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Winning isn’t everything, it’s the only thing

Howard Dean, Tim Kaine, Vince Lombardi, and a guy named Phil Bengston

Story by Chris Graham
freepress2@ntelos.net

When the football team starts losing games, the fan base tends to start getting antsy, and when the losses compound into a losing season, you can start hearing calls for the coach’s head.

Politics isn’t unlike football in that respect, which brings us to the curious case of Tim Kaine, the former Virginia governor who was tapped by Barack Obama in January 2009 to head up the Democratic National Committee, a playoff team at the time, to borrow from the football analogy.

The coach that Kaine was replacing was former Vermont Gov. Howard Dean, who pulled himself up from having been the frontrunner who couldn’t in the 2004 Democratic Party presidential nomination race to basically being the man responsible for rebuilding the DNC from the ashes of two stinging White House defeats on the wings of his controversial 50-state strategy. In the process Dean established himself as a sort of Vince Lombardi of the Democratic Party, the party’s triumphs in the 2006 midterms and the 2008 Obama win in the presidential race being his back-to-back Super Bowls.

Tim Kaine is the guy who replaced Lombardi, who in football was a guy named Phil Bengston. You won’t remember Phil Bengston because Bengston’s Green Bay Packers were 20-21-1 in his three seasons after Lombardi’s back-to-back Super Bowls.

You’re likely not going to remember Kaine’s run as DNC chair after the 2009 gubernatorial election cycle and what we can glean about what we’re going to see from the 2010 midterms from the Massachusetts specal-election triumph of Scott Brown in the race for the late Ted Kennedy’s U.S. Senate seat.

“It’s natural to blame the national party chair when you have a string of defeats,” University of Virginia Center for Politics analyst Isaac Wood said. The party chair, fairly or unfairly, is “often the sacrificial lamb when things aren’t going well for the party,” Wood said.

As with the football coach on the proverbial hot seat, it’s not always the fault of the party chair. “Tim Kaine didn’t run Martha Coakley’s campaign. Tim Kaine doesn’t control the agenda that the Democrats pursue in Washington. And those are the two factors that turn out to be most important,” Wood said.

A struggling football coach can keep the fan base sated by inspiring confidence of a turnaround on the horizon. Kaine, unfortuntely for him, hasn’t been a favorite of the fan base from day one. Dean, for his part, was a favorite of the progressive wing of the Democratic Party. Kaine is far from being the darling of the progressives, Christopher Newport University political-science department chair Quentin Kidd said, “and his problem being party chair is, you really need to be a hardcore partisan,” KIdd said.

“Howard Dean has this really strong partisan streak, and nobody doubted it, and would really push Democratic candidates and Democratic officeholders and Democratic grassroots supporters, really push them, Kaine doesn’t seem to quite do that,” Kidd observed.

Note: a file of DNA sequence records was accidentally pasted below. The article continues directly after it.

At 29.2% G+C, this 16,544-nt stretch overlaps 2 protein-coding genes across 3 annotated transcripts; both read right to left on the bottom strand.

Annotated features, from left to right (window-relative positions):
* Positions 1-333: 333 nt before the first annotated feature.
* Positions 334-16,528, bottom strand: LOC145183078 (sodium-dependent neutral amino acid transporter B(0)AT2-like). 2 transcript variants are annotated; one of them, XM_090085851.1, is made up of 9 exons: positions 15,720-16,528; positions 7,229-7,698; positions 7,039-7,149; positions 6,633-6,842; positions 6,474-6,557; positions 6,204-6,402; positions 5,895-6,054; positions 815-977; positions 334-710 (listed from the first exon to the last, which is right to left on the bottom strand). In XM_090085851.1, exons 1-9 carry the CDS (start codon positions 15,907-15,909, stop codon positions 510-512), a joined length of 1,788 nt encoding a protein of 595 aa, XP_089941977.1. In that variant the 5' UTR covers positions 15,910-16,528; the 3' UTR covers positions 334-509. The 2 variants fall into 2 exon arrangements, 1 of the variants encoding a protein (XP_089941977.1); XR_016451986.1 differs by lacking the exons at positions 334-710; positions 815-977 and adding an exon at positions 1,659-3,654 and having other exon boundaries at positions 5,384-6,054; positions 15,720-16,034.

Which begs the question – if Kaine was more like Dean, or if Dean himself had stayed on after the Obama victory, would things be different today than they are? “I don’t think it would matter who the DNC chair was. I think Democrats would be in a situation they’re in now no matter who the chair was,” Kidd said.

But it would feel different with the rah-rah Dean at the helm, “and that’s where the problem lies,” Kidd said.

“There’s a big question people have about Tim Kaine. What is his imprint?” Kidd said. “It’s really tough coming on the heels of Howard Dean, whose 50-state strategy, whether it worked or not, seemed to work. Obama competed in all 50 states, said he was going to, and did, and he did so after Howard Dean said, We need to compete in all 50 states, and that’s what I’m going to do as DNC chair. What is Kaine’s big initiative? I don’t know the answer to that question, and I don’t know that anybody does.”

Football fans remember Lombardi’s power sweep and of course the apocryphal “Winning isn’t everything, it’s the only thing” motto that is attributed to him. Honestly, had you even heard of Phil Bengston?

Kaine’s saving grace, according to Wood, is his close relationship with Obama, and the apparent unwillingness of the Obama team at this point to throw more red meat to Republicans, which is what sacking Kaine before the midterms could effectively do.

“For Democrats right now, they need to convince everyone that Rome isn’t burning. And the best way to do that is to stay the course, so to speak, and keep everything the same as it’s been,” Wood said. “If they change the course on health care and dump Tim Kaine, it’s going to be admitting going into the midterm elections that the Democrats have lost their way. So they need to be careful about sending that message.”

It’s not likely to turn out as bad for the Democratic Party as it did for the Green Bay Packers. After the run of mediocrity under Bengston, it took another 25 years for the Pack to get back to the top of the NFL heap. Permanent majorities in Washington only last 18 months in Washington these days.


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